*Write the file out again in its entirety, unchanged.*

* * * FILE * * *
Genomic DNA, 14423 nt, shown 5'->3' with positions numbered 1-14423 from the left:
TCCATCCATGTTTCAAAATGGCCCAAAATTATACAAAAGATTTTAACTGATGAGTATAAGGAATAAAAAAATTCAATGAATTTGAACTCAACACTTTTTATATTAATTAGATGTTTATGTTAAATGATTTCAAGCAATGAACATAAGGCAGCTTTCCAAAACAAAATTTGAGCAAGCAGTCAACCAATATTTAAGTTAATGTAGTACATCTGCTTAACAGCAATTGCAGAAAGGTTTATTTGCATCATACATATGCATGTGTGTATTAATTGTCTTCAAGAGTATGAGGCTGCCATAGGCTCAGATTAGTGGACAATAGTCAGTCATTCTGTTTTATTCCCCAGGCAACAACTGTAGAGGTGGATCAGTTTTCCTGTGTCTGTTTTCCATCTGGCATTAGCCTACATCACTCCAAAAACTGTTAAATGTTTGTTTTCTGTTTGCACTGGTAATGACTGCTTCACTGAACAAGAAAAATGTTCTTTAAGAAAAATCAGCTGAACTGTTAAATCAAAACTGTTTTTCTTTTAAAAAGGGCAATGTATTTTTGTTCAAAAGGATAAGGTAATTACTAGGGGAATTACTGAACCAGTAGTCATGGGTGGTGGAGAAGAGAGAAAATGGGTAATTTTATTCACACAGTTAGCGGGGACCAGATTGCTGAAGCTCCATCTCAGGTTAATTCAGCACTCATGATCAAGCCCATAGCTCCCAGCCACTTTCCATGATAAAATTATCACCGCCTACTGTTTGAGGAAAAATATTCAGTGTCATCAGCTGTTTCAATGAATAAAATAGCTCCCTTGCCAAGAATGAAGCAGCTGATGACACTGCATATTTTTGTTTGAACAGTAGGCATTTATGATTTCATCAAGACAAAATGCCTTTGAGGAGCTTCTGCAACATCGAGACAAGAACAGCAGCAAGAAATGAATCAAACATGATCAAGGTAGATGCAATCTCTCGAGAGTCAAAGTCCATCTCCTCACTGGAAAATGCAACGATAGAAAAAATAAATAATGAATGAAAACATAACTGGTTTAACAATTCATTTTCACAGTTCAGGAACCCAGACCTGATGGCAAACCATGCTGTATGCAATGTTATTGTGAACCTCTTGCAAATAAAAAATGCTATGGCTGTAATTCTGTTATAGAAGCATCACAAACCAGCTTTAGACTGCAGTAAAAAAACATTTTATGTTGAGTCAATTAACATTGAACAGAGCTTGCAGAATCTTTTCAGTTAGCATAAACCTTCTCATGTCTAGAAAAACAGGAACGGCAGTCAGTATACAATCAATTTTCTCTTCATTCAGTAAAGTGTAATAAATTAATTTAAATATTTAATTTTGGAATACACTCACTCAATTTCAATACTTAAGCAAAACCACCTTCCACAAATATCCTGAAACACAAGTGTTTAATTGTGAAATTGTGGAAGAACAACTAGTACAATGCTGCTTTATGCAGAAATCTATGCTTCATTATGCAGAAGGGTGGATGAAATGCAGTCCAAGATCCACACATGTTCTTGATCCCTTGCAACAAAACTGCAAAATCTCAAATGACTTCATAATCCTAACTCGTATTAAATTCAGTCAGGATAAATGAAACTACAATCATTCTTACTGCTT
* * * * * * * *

Genomic DNA, 14423 nt, shown 5'->3' with positions numbered 1-14423 from the left:
TCCATCCATGTTTCAAAATGGCCCAAAATTATACAAAAGATTTTAACTGATGAGTATAAGGAATAAAAAAATTCAATGAATTTGAACTCAACACTTTTTATATTAATTAGATGTTTATGTTAAATGATTTCAAGCAATGAACATAAGGCAGCTTTCCAAAACAAAATTTGAGCAAGCAGTCAACCAATATTTAAGTTAATGTAGTACATCTGCTTAACAGCAATTGCAGAAAGGTTTATTTGCATCATACATATGCATGTGTGTATTAATTGTCTTCAAGAGTATGAGGCTGCCATAGGCTCAGATTAGTGGACAATAGTCAGTCATTCTGTTTTATTCCCCAGGCAACAACTGTAGAGGTGGATCAGTTTTCCTGTGTCTGTTTTCCATCTGGCATTAGCCTACATCACTCCAAAAACTGTTAAATGTTTGTTTTCTGTTTGCACTGGTAATGACTGCTTCACTGAACAAGAAAAATGTTCTTTAAGAAAAATCAGCTGAACTGTTAAATCAAAACTGTTTTTCTTTTAAAAAGGGCAATGTATTTTTGTTCAAAAGGATAAGGTAATTACTAGGGGAATTACTGAACCAGTAGTCATGGGTGGTGGAGAAGAGAGAAAATGGGTAATTTTATTCACACAGTTAGCGGGGACCAGATTGCTGAAGCTCCATCTCAGGTTAATTCAGCACTCATGATCAAGCCCATAGCTCCCAGCCACTTTCCATGATAAAATTATCACCGCCTACTGTTTGAGGAAAAATATTCAGTGTCATCAGCTGTTTCAATGAATAAAATAGCTCCCTTGCCAAGAATGAAGCAGCTGATGACACTGCATATTTTTGTTTGAACAGTAGGCATTTATGATTTCATCAAGACAAAATGCCTTTGAGGAGCTTCTGCAACATCGAGACAAGAACAGCAGCAAGAAATGAATCAAACATGATCAAGGTAGATGCAATCTCTCGAGAGTCAAAGTCCATCTCCTCACTGGAAAATGCAACGATAGAAAAAATAAATAATGAATGAAAACATAACTGGTTTAACAATTCATTTTCACAGTTCAGGAACCCAGACCTGATGGCAAACCATGCTGTATGCAATGTTATTGTGAACCTCTTGCAAATAAAAAATGCTATGGCTGTAATTCTGTTATAGAAGCATCACAAACCAGCTTTAGACTGCAGTAAAAAAACATTTTATGTTGAGTCAATTAACATTGAACAGAGCTTGCAGAATCTTTTCAGTTAGCATAAACCTTCTCATGTCTAGAAAAACAGGAACGGCAGTCAGTATACAATCAATTTTCTCTTCATTCAGTAAAGTGTAATAAATTAATTTAAATATTTAATTTTGGAATACACTCACTCAATTTCAATACTTAAGCAAAACCACCTTCCACAAATATCCTGAAACACAAGTGTTTAATTGTGAAATTGTGGAAGAACAACTAGTACAATGCTGCTTTATGCAGAAATCTATGCTTCATTATGCAGAAGGGTGGATGAAATGCAGTCCAAGATCCACACATGTTCTTGATCCCTTGCAACAAAACTGCAAAATCTCAAATGACTTCATAATCCTAACTCGTATTAAATTCAGTCAGGATAAATGAAACTACAATCATTCTTACTGCTT